The Great Debate — Infield 2010 Edition

Next, let’s take a look at Cano versus Knoblauch.

Chuck 1998 0.345 0.265 0.361 0.405 0.766
Cano 2009 0.370 0.320 0.352 0.520 0.874
Cano 07-09   0.300 0.342 0.474 0.816

Again, not much to argue here. Knoblauch has the better on base percentage, but Cano’s power and average is far superior. Cano is the better hitter, and it ain’t that close.

Next, Tino Martinez versus Mark Teixeira.

Tino 1998 0.369 0.281 0.355 0.505 0.860
Tex 2009 0.402 0.292 0.383 0.565 0.948
Tex 07-09   0.302 0.415 0.560 0.975

I’ll be honest. I expected this to be a lot closer than it is. Teixeira absolutely crushes Tino. Moving on.

The next one’s really unfair from the get-go. Alex Rodriguez versus Scott Brosius.

Brosius 1998 0.367 0.300 0.371 0.472 0.843
Arod 2009 0.405 0.286 0.402 0.532 0.934
Arod 07-09   0.302 0.421 0.588 1.009

Look, Brosius does a ton better in this comparison than I expected. He still isn’t anywhere close.

So, to wrap this up, let’s briefly talk defensive value. In the same order as above: Jeter is coming off his best two seasons in years. He was probably a bit better when he was younger, but based on the past two years, I don’t think the difference here is huge. Young Jeter wins, but it’s not a gigantic difference.

Posada has never been good defensively. Yes, he’s probably worse than he was, but again, this has never been his strength. The difference again is not that significant. Teixeira is a brilliant defensive first baseman. Then again, so was Tino. No reason to spend a ton of time here—it’s a tie. Cano is a better defender than Knoblauch, who had to move to the outfield because he forgot how to throw to first base (from 40 feet away!) only two years later. Cano’s pretty good with the leather. A-Rod isn’t as good a defender as Scott Brosius at this stage in his career, though as he gets further from last offseason’s hip surgery, he’s likely to improve. Does it matter?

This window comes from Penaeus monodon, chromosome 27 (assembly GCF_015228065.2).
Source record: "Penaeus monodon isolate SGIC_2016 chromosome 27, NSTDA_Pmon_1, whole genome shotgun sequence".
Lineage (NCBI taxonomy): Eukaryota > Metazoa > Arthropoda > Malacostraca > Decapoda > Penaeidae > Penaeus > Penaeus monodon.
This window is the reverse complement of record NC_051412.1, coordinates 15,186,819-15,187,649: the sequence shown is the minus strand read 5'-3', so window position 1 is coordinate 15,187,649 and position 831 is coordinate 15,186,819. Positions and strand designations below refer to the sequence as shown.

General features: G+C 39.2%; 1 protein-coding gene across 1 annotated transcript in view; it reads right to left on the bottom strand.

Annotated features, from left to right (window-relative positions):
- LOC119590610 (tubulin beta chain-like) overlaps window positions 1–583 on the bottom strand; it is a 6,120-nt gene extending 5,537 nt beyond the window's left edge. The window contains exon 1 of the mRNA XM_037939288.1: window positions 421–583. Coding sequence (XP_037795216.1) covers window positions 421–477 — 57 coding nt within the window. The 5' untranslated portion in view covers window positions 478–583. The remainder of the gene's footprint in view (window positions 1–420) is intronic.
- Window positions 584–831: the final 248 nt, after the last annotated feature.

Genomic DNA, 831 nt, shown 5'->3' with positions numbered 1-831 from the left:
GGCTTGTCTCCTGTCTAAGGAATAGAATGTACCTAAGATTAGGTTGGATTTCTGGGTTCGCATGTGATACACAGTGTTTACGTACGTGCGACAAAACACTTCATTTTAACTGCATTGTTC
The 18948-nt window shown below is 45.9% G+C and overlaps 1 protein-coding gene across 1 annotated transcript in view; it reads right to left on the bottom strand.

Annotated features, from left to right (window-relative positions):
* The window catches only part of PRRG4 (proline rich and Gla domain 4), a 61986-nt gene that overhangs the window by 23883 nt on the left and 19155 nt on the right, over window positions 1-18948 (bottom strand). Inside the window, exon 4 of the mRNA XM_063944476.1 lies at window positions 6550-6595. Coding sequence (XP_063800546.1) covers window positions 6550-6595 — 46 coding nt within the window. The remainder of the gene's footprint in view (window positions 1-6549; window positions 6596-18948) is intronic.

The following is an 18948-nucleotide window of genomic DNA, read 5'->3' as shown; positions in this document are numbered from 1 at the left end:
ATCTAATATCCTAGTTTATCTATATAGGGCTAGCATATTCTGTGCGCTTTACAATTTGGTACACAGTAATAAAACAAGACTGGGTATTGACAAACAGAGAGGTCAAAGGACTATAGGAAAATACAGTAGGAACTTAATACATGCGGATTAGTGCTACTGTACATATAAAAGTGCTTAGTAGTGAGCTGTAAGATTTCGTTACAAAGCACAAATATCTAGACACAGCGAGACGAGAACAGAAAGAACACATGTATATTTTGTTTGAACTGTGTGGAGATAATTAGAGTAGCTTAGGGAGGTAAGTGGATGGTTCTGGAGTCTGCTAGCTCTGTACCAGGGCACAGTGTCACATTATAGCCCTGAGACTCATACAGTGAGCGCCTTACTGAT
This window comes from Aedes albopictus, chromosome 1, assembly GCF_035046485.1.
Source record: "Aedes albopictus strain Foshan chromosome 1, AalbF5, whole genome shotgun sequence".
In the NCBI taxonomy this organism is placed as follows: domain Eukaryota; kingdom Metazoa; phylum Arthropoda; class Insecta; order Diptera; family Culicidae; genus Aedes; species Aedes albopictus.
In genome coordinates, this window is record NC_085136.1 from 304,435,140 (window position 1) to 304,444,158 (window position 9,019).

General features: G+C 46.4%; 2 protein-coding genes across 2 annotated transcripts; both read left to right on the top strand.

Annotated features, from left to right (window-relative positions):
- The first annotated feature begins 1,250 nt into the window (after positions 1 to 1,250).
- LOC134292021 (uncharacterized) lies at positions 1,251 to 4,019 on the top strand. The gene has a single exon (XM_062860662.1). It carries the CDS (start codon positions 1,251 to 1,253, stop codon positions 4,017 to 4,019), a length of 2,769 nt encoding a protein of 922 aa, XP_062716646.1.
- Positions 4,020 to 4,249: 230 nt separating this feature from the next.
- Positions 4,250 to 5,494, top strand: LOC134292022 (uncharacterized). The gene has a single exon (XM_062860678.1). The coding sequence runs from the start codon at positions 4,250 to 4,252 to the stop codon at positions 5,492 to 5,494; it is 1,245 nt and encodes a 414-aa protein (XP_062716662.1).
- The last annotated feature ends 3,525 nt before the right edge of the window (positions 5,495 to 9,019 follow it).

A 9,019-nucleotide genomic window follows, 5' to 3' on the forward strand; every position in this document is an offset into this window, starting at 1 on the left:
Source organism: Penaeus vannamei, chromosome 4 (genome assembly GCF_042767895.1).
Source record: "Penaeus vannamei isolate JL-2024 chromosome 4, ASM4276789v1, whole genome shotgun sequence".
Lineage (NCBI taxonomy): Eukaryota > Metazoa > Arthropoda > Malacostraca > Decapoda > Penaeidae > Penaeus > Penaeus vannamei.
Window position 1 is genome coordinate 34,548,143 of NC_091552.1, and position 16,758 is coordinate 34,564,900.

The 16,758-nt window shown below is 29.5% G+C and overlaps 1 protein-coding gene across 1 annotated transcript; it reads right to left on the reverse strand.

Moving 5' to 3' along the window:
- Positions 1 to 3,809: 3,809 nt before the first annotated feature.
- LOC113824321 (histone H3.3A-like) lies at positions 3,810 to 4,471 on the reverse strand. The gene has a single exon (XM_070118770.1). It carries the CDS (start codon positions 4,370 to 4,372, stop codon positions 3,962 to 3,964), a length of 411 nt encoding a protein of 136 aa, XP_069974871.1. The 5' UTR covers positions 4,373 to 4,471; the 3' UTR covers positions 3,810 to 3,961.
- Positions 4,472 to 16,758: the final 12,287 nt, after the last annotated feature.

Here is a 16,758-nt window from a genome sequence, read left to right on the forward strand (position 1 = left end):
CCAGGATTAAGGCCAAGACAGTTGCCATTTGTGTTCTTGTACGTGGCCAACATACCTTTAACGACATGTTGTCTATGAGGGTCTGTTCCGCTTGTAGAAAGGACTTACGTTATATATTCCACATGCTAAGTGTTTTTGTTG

Value-wise, it’s just about unfair to compare the 1998 infield to the 2010 infield. You guys may have noticed that I tend to be fairly long-winded. Not this time–while I’d love to write more on this topic, it seems like a waste of time. This one’s fairly open and shut.

Your move, TCM.

About Will@IIATMS

Will is a lifelong New Yorker and Yankees fan who splits his time between finance, music, and baseball. He was one of the early contributors to IIATMS, though life took him away for some time. He is very excited to be back.

21 thoughts on “The Great Debate — Infield 2010 Edition

  1. There's got to be some better way to do it than to compare what the 1998 squad actually did during the year in question to what the 2010 squad did last year (and over the last three years). That's just not an apples-to-apples comparison, and seems especially problematic when you're dealing with a pretty old team. Three-fifths of the Yankee infield is 34 or better, and it's just not a good bet to assume those guys are simply going to repeat their 2009 or 2007-09 production.